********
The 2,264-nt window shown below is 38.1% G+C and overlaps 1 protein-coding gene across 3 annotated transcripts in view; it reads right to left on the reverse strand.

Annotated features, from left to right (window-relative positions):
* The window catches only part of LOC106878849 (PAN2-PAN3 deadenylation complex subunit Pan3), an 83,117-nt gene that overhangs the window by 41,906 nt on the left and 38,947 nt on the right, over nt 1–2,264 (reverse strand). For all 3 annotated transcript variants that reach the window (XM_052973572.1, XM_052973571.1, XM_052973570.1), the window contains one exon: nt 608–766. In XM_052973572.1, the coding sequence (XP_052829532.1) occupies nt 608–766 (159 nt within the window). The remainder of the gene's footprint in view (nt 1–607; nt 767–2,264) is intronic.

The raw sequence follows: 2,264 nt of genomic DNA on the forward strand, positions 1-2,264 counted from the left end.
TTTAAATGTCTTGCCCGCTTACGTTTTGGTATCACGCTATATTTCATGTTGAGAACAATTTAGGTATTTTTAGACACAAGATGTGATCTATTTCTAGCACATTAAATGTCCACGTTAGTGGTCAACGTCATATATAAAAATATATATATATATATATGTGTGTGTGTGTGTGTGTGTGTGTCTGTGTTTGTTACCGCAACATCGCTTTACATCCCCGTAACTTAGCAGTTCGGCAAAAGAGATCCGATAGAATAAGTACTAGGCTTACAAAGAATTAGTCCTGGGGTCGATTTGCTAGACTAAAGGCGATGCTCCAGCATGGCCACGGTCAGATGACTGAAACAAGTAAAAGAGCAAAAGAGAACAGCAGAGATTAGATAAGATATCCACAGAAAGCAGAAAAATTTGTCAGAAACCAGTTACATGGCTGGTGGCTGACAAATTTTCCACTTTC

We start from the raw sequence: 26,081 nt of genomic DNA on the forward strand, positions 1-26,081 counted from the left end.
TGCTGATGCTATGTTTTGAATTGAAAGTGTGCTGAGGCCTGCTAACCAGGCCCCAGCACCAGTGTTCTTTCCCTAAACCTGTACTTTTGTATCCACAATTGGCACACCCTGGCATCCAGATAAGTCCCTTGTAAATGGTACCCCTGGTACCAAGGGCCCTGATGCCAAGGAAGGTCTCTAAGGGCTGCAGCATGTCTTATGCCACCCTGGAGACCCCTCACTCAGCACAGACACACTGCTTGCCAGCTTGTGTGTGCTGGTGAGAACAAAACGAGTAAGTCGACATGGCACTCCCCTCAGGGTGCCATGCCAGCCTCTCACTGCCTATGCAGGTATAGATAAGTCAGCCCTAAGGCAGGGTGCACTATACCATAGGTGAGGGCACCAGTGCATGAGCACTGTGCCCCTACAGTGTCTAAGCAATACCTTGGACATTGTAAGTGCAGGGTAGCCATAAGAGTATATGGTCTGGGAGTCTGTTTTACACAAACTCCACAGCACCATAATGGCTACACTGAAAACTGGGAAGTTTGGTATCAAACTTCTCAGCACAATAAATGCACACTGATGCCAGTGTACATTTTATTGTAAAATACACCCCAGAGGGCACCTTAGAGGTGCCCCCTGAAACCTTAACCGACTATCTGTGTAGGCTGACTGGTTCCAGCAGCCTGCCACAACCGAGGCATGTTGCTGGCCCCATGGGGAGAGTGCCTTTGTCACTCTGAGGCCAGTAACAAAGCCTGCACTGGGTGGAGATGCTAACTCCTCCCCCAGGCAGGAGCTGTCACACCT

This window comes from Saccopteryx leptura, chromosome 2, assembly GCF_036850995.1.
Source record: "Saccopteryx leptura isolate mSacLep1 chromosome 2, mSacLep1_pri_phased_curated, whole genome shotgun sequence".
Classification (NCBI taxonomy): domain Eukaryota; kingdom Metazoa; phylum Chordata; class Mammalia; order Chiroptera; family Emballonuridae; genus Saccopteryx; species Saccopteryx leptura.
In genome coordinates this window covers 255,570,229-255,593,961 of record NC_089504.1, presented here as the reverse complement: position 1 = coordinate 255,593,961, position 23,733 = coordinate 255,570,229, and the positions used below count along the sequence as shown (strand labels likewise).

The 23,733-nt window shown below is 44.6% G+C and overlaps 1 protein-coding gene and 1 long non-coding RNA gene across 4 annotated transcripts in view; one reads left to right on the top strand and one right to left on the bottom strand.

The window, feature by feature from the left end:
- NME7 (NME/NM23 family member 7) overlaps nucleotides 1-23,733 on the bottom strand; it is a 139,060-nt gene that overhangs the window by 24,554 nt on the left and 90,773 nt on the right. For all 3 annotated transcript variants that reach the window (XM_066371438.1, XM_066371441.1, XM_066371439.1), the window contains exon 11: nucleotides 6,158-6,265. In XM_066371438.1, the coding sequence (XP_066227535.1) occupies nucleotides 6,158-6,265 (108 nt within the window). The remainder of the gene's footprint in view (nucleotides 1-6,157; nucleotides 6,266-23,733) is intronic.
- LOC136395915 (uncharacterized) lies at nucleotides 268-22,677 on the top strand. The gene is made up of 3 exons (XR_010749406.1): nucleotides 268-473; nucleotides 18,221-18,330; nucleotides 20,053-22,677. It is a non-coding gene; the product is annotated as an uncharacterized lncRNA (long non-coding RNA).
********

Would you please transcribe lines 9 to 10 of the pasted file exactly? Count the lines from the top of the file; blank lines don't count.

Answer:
Source record: "Saccopteryx leptura isolate mSacLep1 chromosome 2, mSacLep1_pri_phased_curated, whole genome shotgun sequence".
Classification (NCBI taxonomy): domain Eukaryota; kingdom Metazoa; phylum Chordata; class Mammalia; order Chiroptera; family Emballonuridae; genus Saccopteryx; species Saccopteryx leptura.